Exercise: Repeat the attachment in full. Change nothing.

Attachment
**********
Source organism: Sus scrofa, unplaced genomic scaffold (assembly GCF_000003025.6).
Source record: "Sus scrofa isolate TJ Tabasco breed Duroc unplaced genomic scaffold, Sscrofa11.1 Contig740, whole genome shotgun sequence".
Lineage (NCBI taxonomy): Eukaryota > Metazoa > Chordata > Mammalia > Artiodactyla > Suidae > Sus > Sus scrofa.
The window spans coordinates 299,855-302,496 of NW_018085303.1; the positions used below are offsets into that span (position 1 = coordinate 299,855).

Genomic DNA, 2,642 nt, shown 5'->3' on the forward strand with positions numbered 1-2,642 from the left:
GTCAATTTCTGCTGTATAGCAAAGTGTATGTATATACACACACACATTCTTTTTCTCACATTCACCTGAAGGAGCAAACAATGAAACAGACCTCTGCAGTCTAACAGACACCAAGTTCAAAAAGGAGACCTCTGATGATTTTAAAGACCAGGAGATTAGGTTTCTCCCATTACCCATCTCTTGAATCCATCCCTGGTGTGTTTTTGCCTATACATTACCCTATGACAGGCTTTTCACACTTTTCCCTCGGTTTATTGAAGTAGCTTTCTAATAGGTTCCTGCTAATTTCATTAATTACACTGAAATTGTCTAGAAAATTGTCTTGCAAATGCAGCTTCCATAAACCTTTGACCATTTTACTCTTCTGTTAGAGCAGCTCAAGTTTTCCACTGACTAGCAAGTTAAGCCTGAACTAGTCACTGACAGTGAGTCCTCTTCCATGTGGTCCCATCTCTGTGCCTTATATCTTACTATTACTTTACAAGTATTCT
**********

Source organism: Sus scrofa, unplaced genomic scaffold (assembly GCF_000003025.6).
Source record: "Sus scrofa isolate TJ Tabasco breed Duroc unplaced genomic scaffold, Sscrofa11.1 Contig740, whole genome shotgun sequence".
Lineage (NCBI taxonomy): Eukaryota > Metazoa > Chordata > Mammalia > Artiodactyla > Suidae > Sus > Sus scrofa.
The window spans coordinates 299,855-302,496 of NW_018085303.1; the positions used below are offsets into that span (position 1 = coordinate 299,855).

Genomic DNA, 2,642 nt, shown 5'->3' on the forward strand with positions numbered 1-2,642 from the left:
GTCAATTTCTGCTGTATAGCAAAGTGTATGTATATACACACACACATTCTTTTTCTCACATTCACCTGAAGGAGCAAACAATGAAACAGACCTCTGCAGTCTAACAGACACCAAGTTCAAAAAGGAGACCTCTGATGATTTTAAAGACCAGGAGATTAGGTTTCTCCCATTACCCATCTCTTGAATCCATCCCTGGTGTGTTTTTGCCTATACATTACCCTATGACAGGCTTTTCACACTTTTCCCTCGGTTTATTGAAGTAGCTTTCTAATAGGTTCCTGCTAATTTCATTAATTACACTGAAATTGTCTAGAAAATTGTCTTGCAAATGCAGCTTCCATAAACCTTTGACCATTTTACTCTTCTGTTAGAGCAGCTCAAGTTTTCCACTGACTAGCAAGTTAAGCCTGAACTAGTCACTGACAGTGAGTCCTCTTCCATGTGGTCCCATCTCTGTGCCTTATATCTTACTATTACTTTACAAGTATTCT